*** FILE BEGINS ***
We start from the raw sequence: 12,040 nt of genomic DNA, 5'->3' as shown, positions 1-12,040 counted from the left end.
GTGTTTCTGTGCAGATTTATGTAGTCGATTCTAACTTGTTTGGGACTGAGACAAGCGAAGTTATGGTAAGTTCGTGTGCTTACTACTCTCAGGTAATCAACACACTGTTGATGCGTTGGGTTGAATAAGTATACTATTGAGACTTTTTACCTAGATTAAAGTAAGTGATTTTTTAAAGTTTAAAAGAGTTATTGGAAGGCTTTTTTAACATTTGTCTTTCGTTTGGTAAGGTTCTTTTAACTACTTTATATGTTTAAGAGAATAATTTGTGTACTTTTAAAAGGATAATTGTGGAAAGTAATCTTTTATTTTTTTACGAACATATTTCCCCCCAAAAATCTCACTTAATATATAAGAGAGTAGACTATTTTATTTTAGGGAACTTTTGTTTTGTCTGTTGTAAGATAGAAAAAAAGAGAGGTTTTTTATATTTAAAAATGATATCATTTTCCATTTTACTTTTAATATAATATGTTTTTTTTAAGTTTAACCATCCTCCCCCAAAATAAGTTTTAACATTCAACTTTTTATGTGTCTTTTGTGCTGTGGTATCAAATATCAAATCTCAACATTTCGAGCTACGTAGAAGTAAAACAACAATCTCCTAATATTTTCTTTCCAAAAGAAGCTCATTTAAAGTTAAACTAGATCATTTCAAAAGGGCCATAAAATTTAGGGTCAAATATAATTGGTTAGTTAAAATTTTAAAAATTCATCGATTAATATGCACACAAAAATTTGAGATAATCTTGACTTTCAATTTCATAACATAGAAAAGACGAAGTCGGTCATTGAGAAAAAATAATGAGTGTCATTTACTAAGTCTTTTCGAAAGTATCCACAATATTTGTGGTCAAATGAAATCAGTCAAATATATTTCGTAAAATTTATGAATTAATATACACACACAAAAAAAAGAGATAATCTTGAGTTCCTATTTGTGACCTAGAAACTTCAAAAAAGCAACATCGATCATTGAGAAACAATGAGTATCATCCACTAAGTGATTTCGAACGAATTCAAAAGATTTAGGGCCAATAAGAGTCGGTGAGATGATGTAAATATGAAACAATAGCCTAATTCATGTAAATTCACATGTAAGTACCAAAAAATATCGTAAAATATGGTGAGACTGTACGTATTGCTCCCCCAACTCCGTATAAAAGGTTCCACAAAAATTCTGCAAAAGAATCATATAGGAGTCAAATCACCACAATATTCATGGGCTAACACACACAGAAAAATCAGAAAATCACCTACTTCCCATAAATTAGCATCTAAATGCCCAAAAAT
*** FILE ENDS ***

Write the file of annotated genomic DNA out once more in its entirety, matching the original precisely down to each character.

We start from the raw sequence: 12,040 nt of genomic DNA, 5'->3' as shown, positions 1-12,040 counted from the left end.
GTGTTTCTGTGCAGATTTATGTAGTCGATTCTAACTTGTTTGGGACTGAGACAAGCGAAGTTATGGTAAGTTCGTGTGCTTACTACTCTCAGGTAATCAACACACTGTTGATGCGTTGGGTTGAATAAGTATACTATTGAGACTTTTTACCTAGATTAAAGTAAGTGATTTTTTAAAGTTTAAAAGAGTTATTGGAAGGCTTTTTTAACATTTGTCTTTCGTTTGGTAAGGTTCTTTTAACTACTTTATATGTTTAAGAGAATAATTTGTGTACTTTTAAAAGGATAATTGTGGAAAGTAATCTTTTATTTTTTTACGAACATATTTCCCCCCAAAAATCTCACTTAATATATAAGAGAGTAGACTATTTTATTTTAGGGAACTTTTGTTTTGTCTGTTGTAAGATAGAAAAAAAGAGAGGTTTTTTATATTTAAAAATGATATCATTTTCCATTTTACTTTTAATATAATATGTTTTTTTTAAGTTTAACCATCCTCCCCCAAAATAAGTTTTAACATTCAACTTTTTATGTGTCTTTTGTGCTGTGGTATCAAATATCAAATCTCAACATTTCGAGCTACGTAGAAGTAAAACAACAATCTCCTAATATTTTCTTTCCAAAAGAAGCTCATTTAAAGTTAAACTAGATCATTTCAAAAGGGCCATAAAATTTAGGGTCAAATATAATTGGTTAGTTAAAATTTTAAAAATTCATCGATTAATATGCACACAAAAATTTGAGATAATCTTGACTTTCAATTTCATAACATAGAAAAGACGAAGTCGGTCATTGAGAAAAAATAATGAGTGTCATTTACTAAGTCTTTTCGAAAGTATCCACAATATTTGTGGTCAAATGAAATCAGTCAAATATATTTCGTAAAATTTATGAATTAATATACACACACAAAAAAAAGAGATAATCTTGAGTTCCTATTTGTGACCTAGAAACTTCAAAAAAGCAACATCGATCATTGAGAAACAATGAGTATCATCCACTAAGTGATTTCGAACGAATTCAAAAGATTTAGGGCCAATAAGAGTCGGTGAGATGATGTAAATATGAAACAATAGCCTAATTCATGTAAATTCACATGTAAGTACCAAAAAATATCGTAAAATATGGTGAGACTGTACGTATTGCTCCCCCAACTCCGTATAAAAGGTTCCACAAAAATTCTGCAAAAGAATCATATAGGAGTCAAATCACCACAATATTCATGGGCTAACACACACAGAAAAATCAGAAAATCACCTACTTCCCATAAATTAGCATCTAAATGCCCAAAAAT